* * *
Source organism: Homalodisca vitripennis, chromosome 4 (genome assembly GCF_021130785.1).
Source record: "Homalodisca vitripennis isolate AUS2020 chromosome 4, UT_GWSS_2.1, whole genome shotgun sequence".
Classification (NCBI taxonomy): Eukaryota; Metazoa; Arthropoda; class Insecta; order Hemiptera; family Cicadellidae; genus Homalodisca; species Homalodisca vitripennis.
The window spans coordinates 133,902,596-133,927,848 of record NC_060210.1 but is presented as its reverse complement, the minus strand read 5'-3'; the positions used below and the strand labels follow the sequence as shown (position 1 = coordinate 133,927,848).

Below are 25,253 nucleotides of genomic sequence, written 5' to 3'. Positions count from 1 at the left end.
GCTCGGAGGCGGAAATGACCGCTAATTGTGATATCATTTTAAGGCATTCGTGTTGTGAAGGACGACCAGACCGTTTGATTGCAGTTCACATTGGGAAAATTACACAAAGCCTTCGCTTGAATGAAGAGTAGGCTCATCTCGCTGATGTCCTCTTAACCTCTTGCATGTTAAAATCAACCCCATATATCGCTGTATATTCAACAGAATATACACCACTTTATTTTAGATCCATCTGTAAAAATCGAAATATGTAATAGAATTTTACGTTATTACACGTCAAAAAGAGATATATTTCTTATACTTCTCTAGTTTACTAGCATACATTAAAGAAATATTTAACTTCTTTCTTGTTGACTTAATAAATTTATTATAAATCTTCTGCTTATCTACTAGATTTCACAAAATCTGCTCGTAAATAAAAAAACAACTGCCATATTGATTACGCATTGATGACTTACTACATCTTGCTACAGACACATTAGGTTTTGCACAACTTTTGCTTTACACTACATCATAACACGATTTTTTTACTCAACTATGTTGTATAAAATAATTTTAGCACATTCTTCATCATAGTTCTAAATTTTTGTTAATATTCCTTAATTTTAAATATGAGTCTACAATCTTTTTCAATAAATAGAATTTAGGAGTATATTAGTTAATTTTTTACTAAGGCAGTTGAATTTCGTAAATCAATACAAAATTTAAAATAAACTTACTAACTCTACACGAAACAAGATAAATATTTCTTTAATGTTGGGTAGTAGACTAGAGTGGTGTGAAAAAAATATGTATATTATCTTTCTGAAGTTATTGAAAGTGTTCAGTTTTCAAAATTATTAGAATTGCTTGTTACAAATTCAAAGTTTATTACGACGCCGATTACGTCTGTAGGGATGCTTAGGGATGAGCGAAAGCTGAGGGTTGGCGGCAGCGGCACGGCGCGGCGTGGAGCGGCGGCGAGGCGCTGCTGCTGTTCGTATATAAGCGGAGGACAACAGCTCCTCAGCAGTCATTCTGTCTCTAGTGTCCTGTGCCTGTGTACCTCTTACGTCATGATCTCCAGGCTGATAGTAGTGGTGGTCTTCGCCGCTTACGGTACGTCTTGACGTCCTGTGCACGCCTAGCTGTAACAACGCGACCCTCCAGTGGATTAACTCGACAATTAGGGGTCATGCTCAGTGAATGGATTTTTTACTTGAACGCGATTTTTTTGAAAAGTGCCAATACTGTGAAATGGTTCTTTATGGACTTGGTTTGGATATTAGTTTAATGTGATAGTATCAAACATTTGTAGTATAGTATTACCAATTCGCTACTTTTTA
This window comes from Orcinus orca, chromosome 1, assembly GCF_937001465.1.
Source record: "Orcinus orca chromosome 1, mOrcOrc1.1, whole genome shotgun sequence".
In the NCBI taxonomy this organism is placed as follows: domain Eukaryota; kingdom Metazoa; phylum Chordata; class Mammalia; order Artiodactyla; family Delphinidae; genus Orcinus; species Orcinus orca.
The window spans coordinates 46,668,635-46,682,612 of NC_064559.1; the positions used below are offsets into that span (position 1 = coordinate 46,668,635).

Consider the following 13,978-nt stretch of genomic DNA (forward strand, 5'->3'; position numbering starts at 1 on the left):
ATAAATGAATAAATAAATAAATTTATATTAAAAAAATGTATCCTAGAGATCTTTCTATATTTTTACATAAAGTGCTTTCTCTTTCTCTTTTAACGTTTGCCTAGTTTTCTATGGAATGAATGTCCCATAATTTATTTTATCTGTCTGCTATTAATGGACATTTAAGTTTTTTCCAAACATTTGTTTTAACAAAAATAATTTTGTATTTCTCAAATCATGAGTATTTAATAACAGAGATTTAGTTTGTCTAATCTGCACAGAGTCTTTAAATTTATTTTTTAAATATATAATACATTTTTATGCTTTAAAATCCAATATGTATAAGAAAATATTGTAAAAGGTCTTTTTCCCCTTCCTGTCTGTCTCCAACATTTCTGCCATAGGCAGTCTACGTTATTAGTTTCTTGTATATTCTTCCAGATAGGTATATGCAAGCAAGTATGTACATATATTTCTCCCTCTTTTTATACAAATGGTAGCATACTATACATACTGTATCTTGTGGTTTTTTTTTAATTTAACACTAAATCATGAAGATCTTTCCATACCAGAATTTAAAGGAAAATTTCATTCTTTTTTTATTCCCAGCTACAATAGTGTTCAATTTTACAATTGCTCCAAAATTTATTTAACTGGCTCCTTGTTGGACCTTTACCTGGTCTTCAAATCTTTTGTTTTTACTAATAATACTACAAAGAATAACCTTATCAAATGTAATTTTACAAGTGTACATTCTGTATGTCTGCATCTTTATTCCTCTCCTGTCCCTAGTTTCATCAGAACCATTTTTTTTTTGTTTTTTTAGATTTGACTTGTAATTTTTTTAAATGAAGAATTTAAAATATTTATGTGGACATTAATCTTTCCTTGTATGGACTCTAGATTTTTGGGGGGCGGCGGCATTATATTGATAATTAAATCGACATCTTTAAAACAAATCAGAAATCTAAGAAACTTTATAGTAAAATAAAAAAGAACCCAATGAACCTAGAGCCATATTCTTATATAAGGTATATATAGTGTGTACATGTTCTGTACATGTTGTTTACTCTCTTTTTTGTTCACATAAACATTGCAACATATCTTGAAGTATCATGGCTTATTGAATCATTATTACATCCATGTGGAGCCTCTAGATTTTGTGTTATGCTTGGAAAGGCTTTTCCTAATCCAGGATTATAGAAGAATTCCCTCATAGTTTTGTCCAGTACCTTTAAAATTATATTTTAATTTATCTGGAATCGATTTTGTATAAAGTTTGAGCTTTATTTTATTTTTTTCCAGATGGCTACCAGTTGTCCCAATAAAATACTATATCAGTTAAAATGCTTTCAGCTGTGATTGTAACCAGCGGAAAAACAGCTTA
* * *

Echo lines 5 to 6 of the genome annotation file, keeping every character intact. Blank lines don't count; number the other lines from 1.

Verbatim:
Below are 25,253 nucleotides of genomic sequence, written 5' to 3'. Positions count from 1 at the left end.
GCTCGGAGGCGGAAATGACCGCTAATTGTGATATCATTTTAAGGCATTCGTGTTGTGAAGGACGACCAGACCGTTTGATTGCAGTTCACATTGGGAAAATTACACAAAGCCTTCGCTTGAATGAAGAGTAGGCTCATCTCGCTGATGTCCTCTTAACCTCTTGCATGTTAAAATCAACCCCATATATCGCTGTATATTCAACAGAATATACACCACTTTATTTTAGATCCATCTGTAAAAATCGAAATATGTAATAGAATTTTACGTTATTACACGTCAAAAAGAGATATATTTCTTATACTTCTCTAGTTTACTAGCATACATTAAAGAAATATTTAACTTCTTTCTTGTTGACTTAATAAATTTATTATAAATCTTCTGCTTATCTACTAGATTTCACAAAATCTGCTCGTAAATAAAAAAACAACTGCCATATTGATTACGCATTGATGACTTACTACATCTTGCTACAGACACATTAGGTTTTGCACAACTTTTGCTTTACACTACATCATAACACGATTTTTTTACTCAACTATGTTGTATAAAATAATTTTAGCACATTCTTCATCATAGTTCTAAATTTTTGTTAATATTCCTTAATTTTAAATATGAGTCTACAATCTTTTTCAATAAATAGAATTTAGGAGTATATTAGTTAATTTTTTACTAAGGCAGTTGAATTTCGTAAATCAATACAAAATTTAAAATAAACTTACTAACTCTACACGAAACAAGATAAATATTTCTTTAATGTTGGGTAGTAGACTAGAGTGGTGTGAAAAAAATATGTATATTATCTTTCTGAAGTTATTGAAAGTGTTCAGTTTTCAAAATTATTAGAATTGCTTGTTACAAATTCAAAGTTTATTACGACGCCGATTACGTCTGTAGGGATGCTTAGGGATGAGCGAAAGCTGAGGGTTGGCGGCAGCGGCACGGCGCGGCGTGGAGCGGCGGCGAGGCGCTGCTGCTGTTCGTATATAAGCGGAGGACAACAGCTCCTCAGCAGTCATTCTGTCTCTAGTGTCCTGTGCCTGTGTACCTCTTACGTCATGATCTCCAGGCTGATAGTAGTGGTGGTCTTCGCCGCTTACGGTACGTCTTGACGTCCTGTGCACGCCTAGCTGTAACAACGCGACCCTCCAGTGGATTAACTCGACAATTAGGGGTCATGCTCAGTGAATGGATTTTTTACTTGAACGCGATTTTTTTGAAAAGTGCCAATACTGTGAAATGGTTCTTTATGGACTTGGTTTGGATATTAGTTTAATGTGATAGTATCAAACATTTGTAGTATAGTATTACCAATTCGCTACTTTTTA